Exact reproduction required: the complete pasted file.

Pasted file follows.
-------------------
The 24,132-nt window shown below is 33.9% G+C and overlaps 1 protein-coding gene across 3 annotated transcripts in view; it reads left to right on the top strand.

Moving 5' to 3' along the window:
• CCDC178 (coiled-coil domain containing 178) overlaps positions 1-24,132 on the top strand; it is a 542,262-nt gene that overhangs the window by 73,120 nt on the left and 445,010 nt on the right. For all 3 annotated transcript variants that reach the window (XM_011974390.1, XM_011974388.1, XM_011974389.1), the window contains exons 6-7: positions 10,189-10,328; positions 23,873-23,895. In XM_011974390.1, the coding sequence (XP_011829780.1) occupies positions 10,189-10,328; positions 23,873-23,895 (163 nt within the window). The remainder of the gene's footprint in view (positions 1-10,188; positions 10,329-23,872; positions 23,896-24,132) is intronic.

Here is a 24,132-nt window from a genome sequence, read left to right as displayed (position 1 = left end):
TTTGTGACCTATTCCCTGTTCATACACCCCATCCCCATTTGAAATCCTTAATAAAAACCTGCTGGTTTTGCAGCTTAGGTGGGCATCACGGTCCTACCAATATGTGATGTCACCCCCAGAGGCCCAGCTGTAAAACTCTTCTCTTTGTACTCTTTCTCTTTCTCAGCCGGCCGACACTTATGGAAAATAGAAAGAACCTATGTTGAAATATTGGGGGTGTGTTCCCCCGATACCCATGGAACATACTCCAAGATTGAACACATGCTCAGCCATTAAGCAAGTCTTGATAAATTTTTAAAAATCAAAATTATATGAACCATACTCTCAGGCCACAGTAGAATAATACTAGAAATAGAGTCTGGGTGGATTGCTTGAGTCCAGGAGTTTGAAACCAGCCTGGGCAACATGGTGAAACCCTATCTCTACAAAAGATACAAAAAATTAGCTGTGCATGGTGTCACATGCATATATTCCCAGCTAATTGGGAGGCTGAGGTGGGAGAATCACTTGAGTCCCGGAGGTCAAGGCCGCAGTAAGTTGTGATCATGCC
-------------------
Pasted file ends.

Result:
The 24,132-nt window shown below is 33.9% G+C and overlaps 1 protein-coding gene across 3 annotated transcripts in view; it reads left to right on the top strand.

Moving 5' to 3' along the window:
• CCDC178 (coiled-coil domain containing 178) overlaps positions 1-24,132 on the top strand; it is a 542,262-nt gene that overhangs the window by 73,120 nt on the left and 445,010 nt on the right. For all 3 annotated transcript variants that reach the window (XM_011974390.1, XM_011974388.1, XM_011974389.1), the window contains exons 6-7: positions 10,189-10,328; positions 23,873-23,895. In XM_011974390.1, the coding sequence (XP_011829780.1) occupies positions 10,189-10,328; positions 23,873-23,895 (163 nt within the window). The remainder of the gene's footprint in view (positions 1-10,188; positions 10,329-23,872; positions 23,896-24,132) is intronic.

Here is a 24,132-nt window from a genome sequence, read left to right as displayed (position 1 = left end):
TTTGTGACCTATTCCCTGTTCATACACCCCATCCCCATTTGAAATCCTTAATAAAAACCTGCTGGTTTTGCAGCTTAGGTGGGCATCACGGTCCTACCAATATGTGATGTCACCCCCAGAGGCCCAGCTGTAAAACTCTTCTCTTTGTACTCTTTCTCTTTCTCAGCCGGCCGACACTTATGGAAAATAGAAAGAACCTATGTTGAAATATTGGGGGTGTGTTCCCCCGATACCCATGGAACATACTCCAAGATTGAACACATGCTCAGCCATTAAGCAAGTCTTGATAAATTTTTAAAAATCAAAATTATATGAACCATACTCTCAGGCCACAGTAGAATAATACTAGAAATAGAGTCTGGGTGGATTGCTTGAGTCCAGGAGTTTGAAACCAGCCTGGGCAACATGGTGAAACCCTATCTCTACAAAAGATACAAAAAATTAGCTGTGCATGGTGTCACATGCATATATTCCCAGCTAATTGGGAGGCTGAGGTGGGAGAATCACTTGAGTCCCGGAGGTCAAGGCCGCAGTAAGTTGTGATCATGCC